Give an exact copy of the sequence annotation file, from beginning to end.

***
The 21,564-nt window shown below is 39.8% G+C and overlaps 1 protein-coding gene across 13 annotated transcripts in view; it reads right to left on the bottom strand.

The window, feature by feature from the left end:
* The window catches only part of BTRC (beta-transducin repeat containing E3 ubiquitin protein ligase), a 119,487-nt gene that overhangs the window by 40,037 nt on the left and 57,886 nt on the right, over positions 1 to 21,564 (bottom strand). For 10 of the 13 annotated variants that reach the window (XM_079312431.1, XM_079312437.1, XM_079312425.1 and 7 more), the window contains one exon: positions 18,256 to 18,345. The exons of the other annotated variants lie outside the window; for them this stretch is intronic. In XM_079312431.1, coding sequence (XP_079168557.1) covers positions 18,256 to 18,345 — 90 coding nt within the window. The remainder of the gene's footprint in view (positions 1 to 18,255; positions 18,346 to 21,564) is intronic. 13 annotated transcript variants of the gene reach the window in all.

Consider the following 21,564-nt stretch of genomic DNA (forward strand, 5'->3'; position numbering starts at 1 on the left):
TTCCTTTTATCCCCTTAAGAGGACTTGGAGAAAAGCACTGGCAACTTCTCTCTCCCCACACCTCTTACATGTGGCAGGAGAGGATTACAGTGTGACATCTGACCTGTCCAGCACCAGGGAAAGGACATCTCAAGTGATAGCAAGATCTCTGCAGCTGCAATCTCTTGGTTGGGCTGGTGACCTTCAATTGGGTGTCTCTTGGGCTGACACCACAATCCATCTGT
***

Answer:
The 21,564-nt window shown below is 39.8% G+C and overlaps 1 protein-coding gene across 13 annotated transcripts in view; it reads right to left on the bottom strand.

The window, feature by feature from the left end:
* The window catches only part of BTRC (beta-transducin repeat containing E3 ubiquitin protein ligase), a 119,487-nt gene that overhangs the window by 40,037 nt on the left and 57,886 nt on the right, over positions 1 to 21,564 (bottom strand). For 10 of the 13 annotated variants that reach the window (XM_079312431.1, XM_079312437.1, XM_079312425.1 and 7 more), the window contains one exon: positions 18,256 to 18,345. The exons of the other annotated variants lie outside the window; for them this stretch is intronic. In XM_079312431.1, coding sequence (XP_079168557.1) covers positions 18,256 to 18,345 — 90 coding nt within the window. The remainder of the gene's footprint in view (positions 1 to 18,255; positions 18,346 to 21,564) is intronic. 13 annotated transcript variants of the gene reach the window in all.

Consider the following 21,564-nt stretch of genomic DNA (forward strand, 5'->3'; position numbering starts at 1 on the left):
TTCCTTTTATCCCCTTAAGAGGACTTGGAGAAAAGCACTGGCAACTTCTCTCTCCCCACACCTCTTACATGTGGCAGGAGAGGATTACAGTGTGACATCTGACCTGTCCAGCACCAGGGAAAGGACATCTCAAGTGATAGCAAGATCTCTGCAGCTGCAATCTCTTGGTTGGGCTGGTGACCTTCAATTGGGTGTCTCTTGGGCTGACACCACAATCCATCTGT